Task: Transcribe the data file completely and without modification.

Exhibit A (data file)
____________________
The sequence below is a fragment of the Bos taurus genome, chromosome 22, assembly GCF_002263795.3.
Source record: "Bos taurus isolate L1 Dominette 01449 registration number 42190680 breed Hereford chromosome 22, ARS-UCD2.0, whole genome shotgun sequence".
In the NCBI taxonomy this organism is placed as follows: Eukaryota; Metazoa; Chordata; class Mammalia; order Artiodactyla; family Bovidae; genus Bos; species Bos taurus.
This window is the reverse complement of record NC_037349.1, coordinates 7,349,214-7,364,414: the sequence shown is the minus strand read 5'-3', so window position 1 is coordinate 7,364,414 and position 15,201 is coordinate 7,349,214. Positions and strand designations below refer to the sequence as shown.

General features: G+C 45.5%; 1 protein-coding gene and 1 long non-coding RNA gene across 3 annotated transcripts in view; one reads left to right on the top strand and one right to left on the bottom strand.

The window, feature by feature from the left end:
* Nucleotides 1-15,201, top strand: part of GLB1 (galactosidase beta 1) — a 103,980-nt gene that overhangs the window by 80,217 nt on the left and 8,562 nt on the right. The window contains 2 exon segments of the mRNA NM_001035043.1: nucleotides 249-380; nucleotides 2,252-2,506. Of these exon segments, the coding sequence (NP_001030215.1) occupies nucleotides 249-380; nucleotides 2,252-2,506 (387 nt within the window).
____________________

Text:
The sequence below is a fragment of the Bos taurus genome, chromosome 22, assembly GCF_002263795.3.
Source record: "Bos taurus isolate L1 Dominette 01449 registration number 42190680 breed Hereford chromosome 22, ARS-UCD2.0, whole genome shotgun sequence".
In the NCBI taxonomy this organism is placed as follows: Eukaryota; Metazoa; Chordata; class Mammalia; order Artiodactyla; family Bovidae; genus Bos; species Bos taurus.
This window is the reverse complement of record NC_037349.1, coordinates 7,349,214-7,364,414: the sequence shown is the minus strand read 5'-3', so window position 1 is coordinate 7,364,414 and position 15,201 is coordinate 7,349,214. Positions and strand designations below refer to the sequence as shown.

General features: G+C 45.5%; 1 protein-coding gene and 1 long non-coding RNA gene across 3 annotated transcripts in view; one reads left to right on the top strand and one right to left on the bottom strand.

The window, feature by feature from the left end:
* Nucleotides 1-15,201, top strand: part of GLB1 (galactosidase beta 1) — a 103,980-nt gene that overhangs the window by 80,217 nt on the left and 8,562 nt on the right. The window contains 2 exon segments of the mRNA NM_001035043.1: nucleotides 249-380; nucleotides 2,252-2,506. Of these exon segments, the coding sequence (NP_001030215.1) occupies nucleotides 249-380; nucleotides 2,252-2,506 (387 nt within the window).